I see it happening in my sister, as she is reading To Kill A Mockingbird, which if I might add, is an exceptional book, that I would read over and over, but she isn’t reading it because she wants to, she is reading it to answer questions to get a grade.  Naturally when reading something to answer questions, regardless the subject, one will skim to find the information that pertains to the question and then move on.  By doing so, one usually misses key information that makes the story enjoyable to read and less like homework. My sister likes to read, but not nearly as much as I did my freshman year, and I can see the enjoyment fading away as the books take on more weight than they were meant to hold.

I can’t imagine how it is for students who don’t like to read in the first place.  Actually I can; those are the students that don’t even bother opening the book and if the teacher is lucky the student will Sparknote it to at least make it appear like they are reading.  In doing so, they miss out on finding a favorite book or author, which might have led them to find a type of writing they enjoy reading.

It is not to say that assigned reading should be abolished.  What I am trying to suggest is actually very far from that.  Assigned reading exposes students to many different time periods, ways of life, styles of writing, etc. and provides great examples of how to write.  But we aren’t all going to be novelists. Maybe we should add a little more article and essay reading into the curriculum, because in this digital age, isn’t that what the majority of what our students will be dealing with in their workplace, or even in their daily lives?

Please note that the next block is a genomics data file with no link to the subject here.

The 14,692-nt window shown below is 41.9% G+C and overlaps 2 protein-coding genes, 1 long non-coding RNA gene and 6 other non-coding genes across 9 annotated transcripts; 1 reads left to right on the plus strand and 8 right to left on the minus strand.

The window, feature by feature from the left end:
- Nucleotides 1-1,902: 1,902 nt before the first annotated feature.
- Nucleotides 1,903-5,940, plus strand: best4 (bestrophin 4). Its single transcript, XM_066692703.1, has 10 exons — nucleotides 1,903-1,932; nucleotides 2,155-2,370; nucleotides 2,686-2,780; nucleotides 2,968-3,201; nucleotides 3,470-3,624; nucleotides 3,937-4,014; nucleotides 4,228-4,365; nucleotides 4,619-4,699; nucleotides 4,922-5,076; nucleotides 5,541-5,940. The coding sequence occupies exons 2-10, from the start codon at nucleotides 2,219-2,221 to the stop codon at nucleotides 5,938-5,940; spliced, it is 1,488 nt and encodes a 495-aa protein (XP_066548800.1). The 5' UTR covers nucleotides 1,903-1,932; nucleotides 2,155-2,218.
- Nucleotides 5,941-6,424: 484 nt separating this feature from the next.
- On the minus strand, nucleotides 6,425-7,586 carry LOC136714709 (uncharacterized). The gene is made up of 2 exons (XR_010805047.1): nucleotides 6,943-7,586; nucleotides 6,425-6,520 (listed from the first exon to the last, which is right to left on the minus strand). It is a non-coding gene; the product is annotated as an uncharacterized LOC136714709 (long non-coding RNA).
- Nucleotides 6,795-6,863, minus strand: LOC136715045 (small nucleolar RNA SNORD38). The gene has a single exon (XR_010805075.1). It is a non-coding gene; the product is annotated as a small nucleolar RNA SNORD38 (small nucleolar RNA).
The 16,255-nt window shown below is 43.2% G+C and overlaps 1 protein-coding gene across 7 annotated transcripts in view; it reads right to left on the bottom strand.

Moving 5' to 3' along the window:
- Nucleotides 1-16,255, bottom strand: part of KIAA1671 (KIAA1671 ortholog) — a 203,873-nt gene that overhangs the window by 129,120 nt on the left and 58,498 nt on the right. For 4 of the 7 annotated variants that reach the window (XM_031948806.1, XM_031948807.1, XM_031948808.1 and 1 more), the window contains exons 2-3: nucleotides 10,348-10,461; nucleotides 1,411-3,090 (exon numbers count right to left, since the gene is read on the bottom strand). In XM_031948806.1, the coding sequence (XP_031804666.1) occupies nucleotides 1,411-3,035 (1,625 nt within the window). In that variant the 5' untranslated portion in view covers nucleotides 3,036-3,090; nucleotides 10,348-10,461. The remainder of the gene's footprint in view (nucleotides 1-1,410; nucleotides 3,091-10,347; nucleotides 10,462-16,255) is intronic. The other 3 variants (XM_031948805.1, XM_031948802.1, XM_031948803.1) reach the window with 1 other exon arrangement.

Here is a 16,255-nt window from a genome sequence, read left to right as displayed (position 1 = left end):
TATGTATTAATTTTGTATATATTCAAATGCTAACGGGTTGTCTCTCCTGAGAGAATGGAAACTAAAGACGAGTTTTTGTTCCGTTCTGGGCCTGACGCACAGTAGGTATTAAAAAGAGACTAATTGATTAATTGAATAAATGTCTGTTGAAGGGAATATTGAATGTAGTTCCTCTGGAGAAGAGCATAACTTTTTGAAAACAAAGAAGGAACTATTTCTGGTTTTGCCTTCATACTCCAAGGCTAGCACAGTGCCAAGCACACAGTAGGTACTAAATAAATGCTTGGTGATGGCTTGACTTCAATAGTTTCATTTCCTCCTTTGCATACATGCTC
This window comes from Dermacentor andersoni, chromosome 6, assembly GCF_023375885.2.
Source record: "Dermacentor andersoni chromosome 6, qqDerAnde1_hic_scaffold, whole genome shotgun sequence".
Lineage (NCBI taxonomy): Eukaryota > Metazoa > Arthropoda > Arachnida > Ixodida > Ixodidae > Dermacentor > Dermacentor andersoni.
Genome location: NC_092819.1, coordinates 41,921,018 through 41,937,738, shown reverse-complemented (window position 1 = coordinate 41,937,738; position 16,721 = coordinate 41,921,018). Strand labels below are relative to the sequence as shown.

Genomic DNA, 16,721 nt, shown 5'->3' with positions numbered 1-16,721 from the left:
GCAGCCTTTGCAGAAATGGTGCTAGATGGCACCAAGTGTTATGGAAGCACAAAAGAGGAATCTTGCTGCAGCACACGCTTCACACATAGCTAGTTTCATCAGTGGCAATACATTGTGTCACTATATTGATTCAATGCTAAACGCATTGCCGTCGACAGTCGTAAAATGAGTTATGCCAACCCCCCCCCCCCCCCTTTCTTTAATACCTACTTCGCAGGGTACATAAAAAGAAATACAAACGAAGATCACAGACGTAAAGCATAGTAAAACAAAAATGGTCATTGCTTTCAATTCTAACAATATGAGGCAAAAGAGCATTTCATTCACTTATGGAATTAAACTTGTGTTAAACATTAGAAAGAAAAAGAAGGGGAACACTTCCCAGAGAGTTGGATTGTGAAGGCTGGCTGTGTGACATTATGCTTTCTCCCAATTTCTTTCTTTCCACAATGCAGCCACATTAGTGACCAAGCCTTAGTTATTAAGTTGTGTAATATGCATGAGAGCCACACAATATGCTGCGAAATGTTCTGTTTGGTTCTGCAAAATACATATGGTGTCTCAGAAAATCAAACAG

Will adding articles help students enjoy assigned reading more? Possibly, maybe it will help the slower readers have confidence, because it is a shorter piece of work. Will letting students read what they want to read help them like assigned reading better? Maybe.  It might make it less of a drag and give each student the freedom to read material on what they are passionate about, or even find something they are passionate about.  But then what does one do about grading? How does one grade an enthusiastic student who only likes to read, say cookbooks and travel guides?  How does one encourage, if not require, the reading level to be grade appropriate?  How can one tell if students are actually reading the books?